PMCCPMCCPMCC

Search tips
Search criteria 

Advanced

 
Logo of actaeInternational Union of Crystallographysearchopen accessarticle submissionjournal home pagethis article
 
Acta Crystallogr Sect E Struct Rep Online. 2009 January 1; 65(Pt 1): m105.
Published online 2008 December 20. doi:  10.1107/S1600536808042116
PMCID: PMC2968009

A crystallographically isolated dimeric hydrolyzed chloro­phosphazene dianion

Abstract

Single crystals of the title compound bis[bis­(1-ethyl-3-methyl-imidazol-2-yl­idene)silver(I)] 1,5,5,7,11,11-hexa­chloro-2,8-di­oxa-4,6,10,12,13,14-hexa­aza-1λ5,3,5λ5,7λ5,9,11λ5-hexa­phospha­tricyclo­[7.3.1.13,7]tetra­deca-1(13),4,7(14),10-tetra­ene-6,12-diide 3,9-dioxide, [Ag(C6H10N2)2](Cl6N6O4P6)0.5, were isolated from the reaction of the silver N-heteocyclic carbene complex [Ag(C6H10N2)2]Cl and hexa­chloro­cyclo­triphos­phazene [NPCl2]3 in the presence of water. The asymmetric unit contains one silver carbene cation with the carbene ligands bound to the Ag(I) in an almost linear arrangement and one half of a hydrolyzed phosphazene dianion. The second cation and additional half of the anion are generated by an inversion center.

Related literature

For background on phosphazene hydrolysis products, see: Allcock (2003 [triangle]); Allcock et al. (1975 [triangle]); Gabler & Haw (1990 [triangle]); Murray et al. (1994 [triangle]); van de Grampel (1992 [triangle]). For related structures, see: Bartlett et al. (2006 [triangle]); Brandt et al. (1991 [triangle]); Bullen (1971 [triangle]); Meetsma et al. (1990 [triangle]).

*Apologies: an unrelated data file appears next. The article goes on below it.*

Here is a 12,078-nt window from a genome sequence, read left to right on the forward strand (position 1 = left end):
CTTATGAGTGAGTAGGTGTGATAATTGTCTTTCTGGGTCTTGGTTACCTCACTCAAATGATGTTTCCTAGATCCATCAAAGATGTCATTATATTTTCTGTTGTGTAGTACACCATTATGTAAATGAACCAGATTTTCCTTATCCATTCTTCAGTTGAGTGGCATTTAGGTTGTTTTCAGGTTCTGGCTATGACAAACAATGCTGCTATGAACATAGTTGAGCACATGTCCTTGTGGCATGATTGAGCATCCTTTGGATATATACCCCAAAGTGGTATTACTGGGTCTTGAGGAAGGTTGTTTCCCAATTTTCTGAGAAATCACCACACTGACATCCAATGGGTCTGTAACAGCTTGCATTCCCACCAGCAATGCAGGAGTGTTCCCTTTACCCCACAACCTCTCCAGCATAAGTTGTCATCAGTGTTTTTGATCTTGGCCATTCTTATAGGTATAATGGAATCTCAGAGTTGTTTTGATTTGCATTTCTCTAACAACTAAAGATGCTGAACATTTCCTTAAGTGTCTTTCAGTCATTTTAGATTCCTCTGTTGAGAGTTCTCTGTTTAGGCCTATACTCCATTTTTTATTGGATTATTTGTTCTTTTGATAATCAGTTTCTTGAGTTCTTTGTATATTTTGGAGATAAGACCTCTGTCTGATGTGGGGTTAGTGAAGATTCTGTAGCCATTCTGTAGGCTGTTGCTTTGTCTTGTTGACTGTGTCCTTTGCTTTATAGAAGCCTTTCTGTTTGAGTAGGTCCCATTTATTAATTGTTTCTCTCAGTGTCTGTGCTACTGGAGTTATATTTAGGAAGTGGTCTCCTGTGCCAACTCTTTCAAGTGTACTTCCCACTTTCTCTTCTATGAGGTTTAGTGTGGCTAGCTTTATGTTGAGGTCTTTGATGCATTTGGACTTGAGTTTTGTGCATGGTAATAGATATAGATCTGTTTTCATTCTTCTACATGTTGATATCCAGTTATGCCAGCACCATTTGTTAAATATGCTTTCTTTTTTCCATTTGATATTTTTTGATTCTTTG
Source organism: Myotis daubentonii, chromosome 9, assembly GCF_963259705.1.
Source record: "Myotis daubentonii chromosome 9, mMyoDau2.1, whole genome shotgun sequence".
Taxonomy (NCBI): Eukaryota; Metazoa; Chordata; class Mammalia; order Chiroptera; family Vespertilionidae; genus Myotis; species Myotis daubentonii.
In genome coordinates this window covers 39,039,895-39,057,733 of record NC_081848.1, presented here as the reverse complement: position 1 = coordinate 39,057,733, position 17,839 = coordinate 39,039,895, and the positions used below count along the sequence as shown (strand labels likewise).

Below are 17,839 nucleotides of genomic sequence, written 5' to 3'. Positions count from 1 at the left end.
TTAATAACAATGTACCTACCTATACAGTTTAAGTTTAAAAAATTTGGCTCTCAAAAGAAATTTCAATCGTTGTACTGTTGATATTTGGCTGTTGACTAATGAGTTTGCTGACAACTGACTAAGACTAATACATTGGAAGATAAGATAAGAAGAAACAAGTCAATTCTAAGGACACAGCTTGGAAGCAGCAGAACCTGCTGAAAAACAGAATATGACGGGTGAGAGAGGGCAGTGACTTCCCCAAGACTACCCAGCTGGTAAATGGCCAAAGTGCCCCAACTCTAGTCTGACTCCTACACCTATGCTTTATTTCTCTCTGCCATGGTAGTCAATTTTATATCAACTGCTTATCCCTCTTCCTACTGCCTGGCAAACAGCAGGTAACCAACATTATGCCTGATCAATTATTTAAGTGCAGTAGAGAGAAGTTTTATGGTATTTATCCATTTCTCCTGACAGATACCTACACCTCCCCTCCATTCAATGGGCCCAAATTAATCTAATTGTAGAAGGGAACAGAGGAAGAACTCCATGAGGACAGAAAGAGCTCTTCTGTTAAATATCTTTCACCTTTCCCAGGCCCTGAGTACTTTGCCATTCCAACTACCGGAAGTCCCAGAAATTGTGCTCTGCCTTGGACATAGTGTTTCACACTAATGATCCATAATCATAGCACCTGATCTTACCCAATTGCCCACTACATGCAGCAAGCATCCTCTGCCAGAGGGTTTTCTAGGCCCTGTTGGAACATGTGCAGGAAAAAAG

An external file that holds a picture, illustration, etc.
Object name is e-65-0m105-scheme1.jpg

Experimental

Crystal data

  • [Ag(C6H10N2)2](Cl6N6O4P6)0.5
  • M r = 601.48
  • Triclinic, An external file that holds a picture, illustration, etc.
Object name is e-65-0m105-efi1.jpg
  • a = 9.3224 (15) Å
  • b = 10.6190 (18) Å
  • c = 12.257 (2) Å
  • α = 78.916 (3)°
  • β = 71.558 (3)°
  • γ = 76.107 (3)°
  • V = 1108.4 (3) Å3
  • Z = 2
  • Mo Kα radiation
  • μ = 1.51 mm−1
  • T = 100 (2) K
  • 0.30 × 0.08 × 0.04 mm

Data collection

  • Bruker SMART CCD area-detector diffractometer
  • Absorption correction: multi-scan (SADABS; Bruker, 2001 [triangle]) T min = 0.660, T max = 0.942
  • 8912 measured reflections
  • 4459 independent reflections
  • 3484 reflections with I > \2s(I)
  • R int = 0.031

Refinement

  • R[F 2 > 2σ(F 2)] = 0.047
  • wR(F 2) = 0.123
  • S = 1.04
  • 4459 reflections
  • 257 parameters
  • H-atom parameters constrained
  • Δρmax = 2.25 e Å−3
  • Δρmin = −1.02 e Å−3

Data collection: SMART (Bruker, 2007 [triangle]); cell refinement: SAINT (Bruker, 2007 [triangle]); data reduction: SAINT; program(s) used to solve structure: SHELXS97 (Sheldrick, 2008 [triangle]); program(s) used to refine structure: SHELXL97 (Sheldrick, 2008 [triangle]); molecular graphics: SHELXTL (Sheldrick, 2008 [triangle]); software used to prepare material for publication: SHELXTL.

Table 1
Selected geometric parameters (Å, °)

Supplementary Material

Crystal structure: contains datablocks I, global. DOI: 10.1107/S1600536808042116/br2087sup1.cif

Structure factors: contains datablocks I. DOI: 10.1107/S1600536808042116/br2087Isup2.hkl

Additional supplementary materials: crystallographic information; 3D view; checkCIF report

Acknowledgments

We thank the National Science Foundation (USA) for support of this work under grants CHE-0316944 and CHE-0616601 and grant CHE-0116041 for the funds used to support the X-ray facilities at the University of Akron.